(The opinions expressed here are those of the author, a columnist for Reuters.)
By Clyde Russell
LAUNCESTON, Australia, Feb 15 (Reuters) - China’s new crude futures contract faces a mountain of obstacles to overcome if it is to establish itself as a viable benchmark for trading with the world’s largest oil importer.
The Shanghai International Energy Exchange (INE), which is part of the Shanghai Futures Exchange, said on Feb. 9 it would launch the much-delayed contract on March 26.
In theory, this will give China a powerful tool to shake up global crude trading by offering pricing and hedging in the heart of the world’s biggest market for imported crude.
The reality is likely to be somewhat different, with potential market participants likely to be cautious until they see how the various dynamics play out.
Some of the issues that will need to be addressed are:
* How liquid will the contract be, given the limited number of potential buyers for physical delivery at the bonded storages in China?
* How much government intervention is likely, given Beijing’s penchant for adjusting rules and regulations to influence pricing if the market moves in a direction deemed undesirable?
* Will foreign-based traders be happy to work in a yuan-denominated contract, with the associated currency risk and convertibility issues?
* Will trade in the new contract be dominated by the state-owned Chinese majors to the exclusion of opportunities for others?
* Given the contract is deliverable in China, how will the inclusion of freight costs affect trading?
But perhaps the biggest challenge face the INE contract is the fact that it is effectively based in a demand centre, rather than a production centre, as are the other major oil futures.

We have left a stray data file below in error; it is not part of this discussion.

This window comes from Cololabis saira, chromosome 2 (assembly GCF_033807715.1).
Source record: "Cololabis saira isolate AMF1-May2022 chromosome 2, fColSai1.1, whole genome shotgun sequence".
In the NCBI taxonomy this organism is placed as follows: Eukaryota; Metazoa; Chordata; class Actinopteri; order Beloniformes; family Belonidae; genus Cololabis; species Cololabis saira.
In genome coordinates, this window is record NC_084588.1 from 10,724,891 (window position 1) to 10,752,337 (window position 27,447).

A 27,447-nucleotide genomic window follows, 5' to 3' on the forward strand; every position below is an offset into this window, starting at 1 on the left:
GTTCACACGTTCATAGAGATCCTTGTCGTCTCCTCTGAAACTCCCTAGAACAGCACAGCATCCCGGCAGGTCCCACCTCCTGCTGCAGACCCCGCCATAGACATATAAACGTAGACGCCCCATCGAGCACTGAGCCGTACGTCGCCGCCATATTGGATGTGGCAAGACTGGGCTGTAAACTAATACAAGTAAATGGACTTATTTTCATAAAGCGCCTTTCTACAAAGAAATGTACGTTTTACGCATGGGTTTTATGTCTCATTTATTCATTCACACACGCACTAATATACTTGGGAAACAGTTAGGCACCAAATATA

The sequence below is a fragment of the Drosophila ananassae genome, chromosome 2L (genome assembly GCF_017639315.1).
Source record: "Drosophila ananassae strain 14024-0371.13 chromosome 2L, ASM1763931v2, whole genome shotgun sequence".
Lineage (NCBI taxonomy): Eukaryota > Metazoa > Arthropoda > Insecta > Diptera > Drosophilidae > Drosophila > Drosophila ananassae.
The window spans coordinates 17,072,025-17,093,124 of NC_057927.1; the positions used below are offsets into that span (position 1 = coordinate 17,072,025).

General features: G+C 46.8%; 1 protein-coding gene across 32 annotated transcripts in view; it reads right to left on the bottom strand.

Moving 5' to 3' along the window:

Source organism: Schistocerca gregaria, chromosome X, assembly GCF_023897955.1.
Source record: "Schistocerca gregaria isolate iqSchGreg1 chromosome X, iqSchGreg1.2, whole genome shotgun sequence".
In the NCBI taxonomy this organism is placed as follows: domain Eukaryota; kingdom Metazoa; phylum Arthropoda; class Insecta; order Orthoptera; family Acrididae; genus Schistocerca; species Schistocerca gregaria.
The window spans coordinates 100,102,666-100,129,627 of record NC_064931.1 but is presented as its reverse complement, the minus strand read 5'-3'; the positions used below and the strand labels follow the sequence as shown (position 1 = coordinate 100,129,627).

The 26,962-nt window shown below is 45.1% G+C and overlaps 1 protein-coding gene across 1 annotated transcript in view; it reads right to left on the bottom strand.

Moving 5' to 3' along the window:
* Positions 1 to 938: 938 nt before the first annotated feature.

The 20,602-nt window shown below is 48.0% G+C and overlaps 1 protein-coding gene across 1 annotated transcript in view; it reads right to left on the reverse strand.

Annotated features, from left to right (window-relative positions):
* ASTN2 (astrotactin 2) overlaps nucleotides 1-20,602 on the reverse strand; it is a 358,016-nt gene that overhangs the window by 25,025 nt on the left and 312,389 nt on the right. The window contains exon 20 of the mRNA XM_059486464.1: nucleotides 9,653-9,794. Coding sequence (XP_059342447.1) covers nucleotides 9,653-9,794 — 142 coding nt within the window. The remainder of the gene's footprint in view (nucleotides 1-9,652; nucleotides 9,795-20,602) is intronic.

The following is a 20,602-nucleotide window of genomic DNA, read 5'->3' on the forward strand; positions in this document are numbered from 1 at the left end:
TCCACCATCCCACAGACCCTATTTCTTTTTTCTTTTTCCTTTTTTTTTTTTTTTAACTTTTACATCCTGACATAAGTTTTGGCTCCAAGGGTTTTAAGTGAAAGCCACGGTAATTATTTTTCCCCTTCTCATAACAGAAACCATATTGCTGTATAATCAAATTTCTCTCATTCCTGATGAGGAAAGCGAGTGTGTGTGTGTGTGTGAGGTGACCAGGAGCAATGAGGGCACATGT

The three main existing benchmarks, Brent, West Texas Intermediate and the Dubai Mercantile Exchange’s (DME) Oman, are based in production centres and the delivery points are close to where the oil is actually pumped.
It’s actually difficult to find futures in the commodity world that are based in a demand centre, with most successful contracts being set up near points of supply, a system that has allowed producers, traders and consumers to hedge risks and discover prices.
The INE contract will be pioneering a different type of future, with the specifications showing that each contract will be for a volume of 1,000 barrels, and the deliverable crudes being a mix of tradable Middle Eastern medium-sour grades, as well as Shengli, a domestic crude.
The INE has approved six bonded storage sites at eight locations in China, with a total usable capacity of 19.8 million barrels.
It appears that the contract has been well-designed and there is little to fault from a technical perspective, but this alone is unlikely to be enough to guarantee success.
The 1,000-barrel per lot and the minimum transaction margin of 5 percent of contract value are probably large enough to deter day traders and small-scale speculators.
However, this is a double-edged sword as it will limit liquidity and volatility, two things that can be attractive to traders.
Some of China’s most successful commodity futures contracts, such as iron ore on the Dalian Commodity Exchange, are dominated by day traders, with the volumes they bring helping establish the derivatives as important regional price indicators.
Overcoming the trust deficit between foreign market participants and the Chinese authorities also looms large, and it’s likely that many potential players will be keen for the INE to establish a track record before they become involved.
Another risk for the new contract is that the Chinese authorities want it to succeed so much that they effectively force state-owned majors, and even smaller independent Chinese refiners, to use the INE.
This could well boost volumes and give the contract the semblance of success, but it would be artificial and thus probably not as effective as it could be as a hedging tool.
There is little doubt that China is seeking to play a bigger role in global crude trading, a reasonable ambition given it has overtaken the United States as the world’s biggest buyer.
However, establishing a new price benchmark is extremely difficult, as the DME can tell you from their experience in trying to build the Oman futures as the main Middle East marker, despite it being a contract with arguably better technical specifications than both Brent and WTI.
The INE deserves a shot at success, and ultimately it makes far more sense to have a price benchmark for Asia based in the region’s top consumer, rather than using contracts that reflect a few small fields in the North Sea or storage tanks in Oklahoma.
Editing by Joseph Radford